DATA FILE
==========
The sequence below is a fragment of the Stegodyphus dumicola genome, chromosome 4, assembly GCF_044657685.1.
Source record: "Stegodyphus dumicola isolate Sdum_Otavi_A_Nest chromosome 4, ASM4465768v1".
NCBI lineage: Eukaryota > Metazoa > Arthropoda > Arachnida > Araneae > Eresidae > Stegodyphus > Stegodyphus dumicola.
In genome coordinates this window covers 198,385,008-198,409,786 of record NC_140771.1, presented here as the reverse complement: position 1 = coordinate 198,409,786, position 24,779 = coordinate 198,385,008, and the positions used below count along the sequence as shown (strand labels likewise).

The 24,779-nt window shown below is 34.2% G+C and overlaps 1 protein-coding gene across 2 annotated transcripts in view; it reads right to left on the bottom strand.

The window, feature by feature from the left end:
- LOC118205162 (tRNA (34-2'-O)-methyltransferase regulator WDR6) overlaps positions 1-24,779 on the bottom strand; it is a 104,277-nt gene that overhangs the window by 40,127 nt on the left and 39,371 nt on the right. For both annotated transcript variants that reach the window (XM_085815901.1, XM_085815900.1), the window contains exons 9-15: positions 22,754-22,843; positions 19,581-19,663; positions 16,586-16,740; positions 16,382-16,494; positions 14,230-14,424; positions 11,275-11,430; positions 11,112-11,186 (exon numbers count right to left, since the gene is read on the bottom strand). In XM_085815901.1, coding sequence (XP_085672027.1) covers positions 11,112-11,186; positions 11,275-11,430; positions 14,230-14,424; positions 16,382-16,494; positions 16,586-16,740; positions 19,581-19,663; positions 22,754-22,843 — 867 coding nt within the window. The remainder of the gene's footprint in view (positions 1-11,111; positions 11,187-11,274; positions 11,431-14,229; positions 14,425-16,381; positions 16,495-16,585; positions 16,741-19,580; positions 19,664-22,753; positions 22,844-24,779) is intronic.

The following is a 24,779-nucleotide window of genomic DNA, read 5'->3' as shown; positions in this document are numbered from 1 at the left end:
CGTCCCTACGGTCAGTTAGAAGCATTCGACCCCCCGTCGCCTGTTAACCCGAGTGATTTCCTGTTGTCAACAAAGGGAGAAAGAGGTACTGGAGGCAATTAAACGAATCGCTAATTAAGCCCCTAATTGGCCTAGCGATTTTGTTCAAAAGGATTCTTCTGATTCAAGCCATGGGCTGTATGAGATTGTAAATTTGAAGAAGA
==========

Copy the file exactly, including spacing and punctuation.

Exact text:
The sequence below is a fragment of the Stegodyphus dumicola genome, chromosome 4, assembly GCF_044657685.1.
Source record: "Stegodyphus dumicola isolate Sdum_Otavi_A_Nest chromosome 4, ASM4465768v1".
NCBI lineage: Eukaryota > Metazoa > Arthropoda > Arachnida > Araneae > Eresidae > Stegodyphus > Stegodyphus dumicola.
In genome coordinates this window covers 198,385,008-198,409,786 of record NC_140771.1, presented here as the reverse complement: position 1 = coordinate 198,409,786, position 24,779 = coordinate 198,385,008, and the positions used below count along the sequence as shown (strand labels likewise).

The 24,779-nt window shown below is 34.2% G+C and overlaps 1 protein-coding gene across 2 annotated transcripts in view; it reads right to left on the bottom strand.

The window, feature by feature from the left end:
- LOC118205162 (tRNA (34-2'-O)-methyltransferase regulator WDR6) overlaps positions 1-24,779 on the bottom strand; it is a 104,277-nt gene that overhangs the window by 40,127 nt on the left and 39,371 nt on the right. For both annotated transcript variants that reach the window (XM_085815901.1, XM_085815900.1), the window contains exons 9-15: positions 22,754-22,843; positions 19,581-19,663; positions 16,586-16,740; positions 16,382-16,494; positions 14,230-14,424; positions 11,275-11,430; positions 11,112-11,186 (exon numbers count right to left, since the gene is read on the bottom strand). In XM_085815901.1, coding sequence (XP_085672027.1) covers positions 11,112-11,186; positions 11,275-11,430; positions 14,230-14,424; positions 16,382-16,494; positions 16,586-16,740; positions 19,581-19,663; positions 22,754-22,843 — 867 coding nt within the window. The remainder of the gene's footprint in view (positions 1-11,111; positions 11,187-11,274; positions 11,431-14,229; positions 14,425-16,381; positions 16,495-16,585; positions 16,741-19,580; positions 19,664-22,753; positions 22,844-24,779) is intronic.

The following is a 24,779-nucleotide window of genomic DNA, read 5'->3' as shown; positions in this document are numbered from 1 at the left end:
CGTCCCTACGGTCAGTTAGAAGCATTCGACCCCCCGTCGCCTGTTAACCCGAGTGATTTCCTGTTGTCAACAAAGGGAGAAAGAGGTACTGGAGGCAATTAAACGAATCGCTAATTAAGCCCCTAATTGGCCTAGCGATTTTGTTCAAAAGGATTCTTCTGATTCAAGCCATGGGCTGTATGAGATTGTAAATTTGAAGAAGA